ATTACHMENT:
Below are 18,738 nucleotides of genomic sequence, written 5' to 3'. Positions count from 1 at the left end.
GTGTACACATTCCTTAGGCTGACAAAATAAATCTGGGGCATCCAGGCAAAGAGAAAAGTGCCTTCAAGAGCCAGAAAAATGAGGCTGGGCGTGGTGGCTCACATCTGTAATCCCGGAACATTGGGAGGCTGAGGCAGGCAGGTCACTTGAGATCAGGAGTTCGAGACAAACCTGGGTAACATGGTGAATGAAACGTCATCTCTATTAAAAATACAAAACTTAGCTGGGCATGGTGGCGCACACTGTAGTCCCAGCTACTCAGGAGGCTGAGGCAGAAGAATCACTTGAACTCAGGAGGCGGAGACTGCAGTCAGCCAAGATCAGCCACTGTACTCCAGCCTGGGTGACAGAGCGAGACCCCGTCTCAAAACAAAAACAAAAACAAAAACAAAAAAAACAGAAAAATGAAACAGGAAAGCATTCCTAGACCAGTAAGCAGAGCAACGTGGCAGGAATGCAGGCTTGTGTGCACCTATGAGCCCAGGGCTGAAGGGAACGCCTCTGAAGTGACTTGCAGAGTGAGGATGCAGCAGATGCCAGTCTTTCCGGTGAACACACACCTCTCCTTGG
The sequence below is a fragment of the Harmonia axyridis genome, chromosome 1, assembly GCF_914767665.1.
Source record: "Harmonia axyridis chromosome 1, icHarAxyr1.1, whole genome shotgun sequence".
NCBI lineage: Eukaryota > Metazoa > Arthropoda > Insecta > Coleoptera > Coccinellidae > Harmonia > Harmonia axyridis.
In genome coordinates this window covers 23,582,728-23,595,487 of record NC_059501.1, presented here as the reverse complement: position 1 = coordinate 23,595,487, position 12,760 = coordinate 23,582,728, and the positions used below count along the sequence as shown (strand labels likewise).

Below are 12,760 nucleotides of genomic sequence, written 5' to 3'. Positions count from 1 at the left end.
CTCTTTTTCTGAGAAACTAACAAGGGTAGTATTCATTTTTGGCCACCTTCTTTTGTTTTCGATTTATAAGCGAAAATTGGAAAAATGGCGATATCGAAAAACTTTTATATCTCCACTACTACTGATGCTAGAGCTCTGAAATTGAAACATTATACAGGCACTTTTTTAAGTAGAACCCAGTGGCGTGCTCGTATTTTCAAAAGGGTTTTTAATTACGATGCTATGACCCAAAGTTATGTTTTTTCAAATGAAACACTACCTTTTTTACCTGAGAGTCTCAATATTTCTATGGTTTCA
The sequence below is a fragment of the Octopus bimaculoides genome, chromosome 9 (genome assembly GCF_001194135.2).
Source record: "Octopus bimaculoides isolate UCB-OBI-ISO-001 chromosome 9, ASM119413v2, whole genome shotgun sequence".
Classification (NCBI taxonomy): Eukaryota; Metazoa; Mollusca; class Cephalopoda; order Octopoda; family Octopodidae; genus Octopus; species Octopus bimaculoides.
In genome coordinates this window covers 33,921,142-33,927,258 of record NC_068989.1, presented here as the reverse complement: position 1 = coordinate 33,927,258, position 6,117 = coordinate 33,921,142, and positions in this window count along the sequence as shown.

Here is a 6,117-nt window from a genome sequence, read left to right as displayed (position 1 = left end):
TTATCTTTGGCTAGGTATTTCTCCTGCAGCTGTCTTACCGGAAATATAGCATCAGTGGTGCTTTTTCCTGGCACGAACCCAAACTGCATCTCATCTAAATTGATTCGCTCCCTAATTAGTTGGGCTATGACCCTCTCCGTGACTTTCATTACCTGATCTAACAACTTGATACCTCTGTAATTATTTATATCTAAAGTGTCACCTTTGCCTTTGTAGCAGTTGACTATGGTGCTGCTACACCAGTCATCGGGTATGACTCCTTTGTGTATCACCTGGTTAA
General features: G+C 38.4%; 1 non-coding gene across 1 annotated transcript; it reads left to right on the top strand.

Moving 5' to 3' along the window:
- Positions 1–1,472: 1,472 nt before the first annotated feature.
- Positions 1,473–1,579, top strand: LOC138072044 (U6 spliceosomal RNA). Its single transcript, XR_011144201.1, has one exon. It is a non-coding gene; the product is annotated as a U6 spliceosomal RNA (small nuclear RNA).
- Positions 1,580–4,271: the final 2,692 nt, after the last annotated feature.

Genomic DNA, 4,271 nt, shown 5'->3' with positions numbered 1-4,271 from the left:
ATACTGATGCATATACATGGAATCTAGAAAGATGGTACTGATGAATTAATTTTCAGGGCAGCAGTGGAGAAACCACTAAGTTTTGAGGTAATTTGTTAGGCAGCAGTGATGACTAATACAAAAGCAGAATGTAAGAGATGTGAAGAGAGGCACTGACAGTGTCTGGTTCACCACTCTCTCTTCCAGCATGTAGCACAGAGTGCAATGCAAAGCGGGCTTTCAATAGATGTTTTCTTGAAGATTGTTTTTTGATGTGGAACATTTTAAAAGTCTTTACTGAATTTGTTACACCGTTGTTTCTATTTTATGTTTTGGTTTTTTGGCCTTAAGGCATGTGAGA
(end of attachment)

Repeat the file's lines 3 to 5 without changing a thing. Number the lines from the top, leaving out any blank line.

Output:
The sequence below is a fragment of the Harmonia axyridis genome, chromosome 1, assembly GCF_914767665.1.
Source record: "Harmonia axyridis chromosome 1, icHarAxyr1.1, whole genome shotgun sequence".
NCBI lineage: Eukaryota > Metazoa > Arthropoda > Insecta > Coleoptera > Coccinellidae > Harmonia > Harmonia axyridis.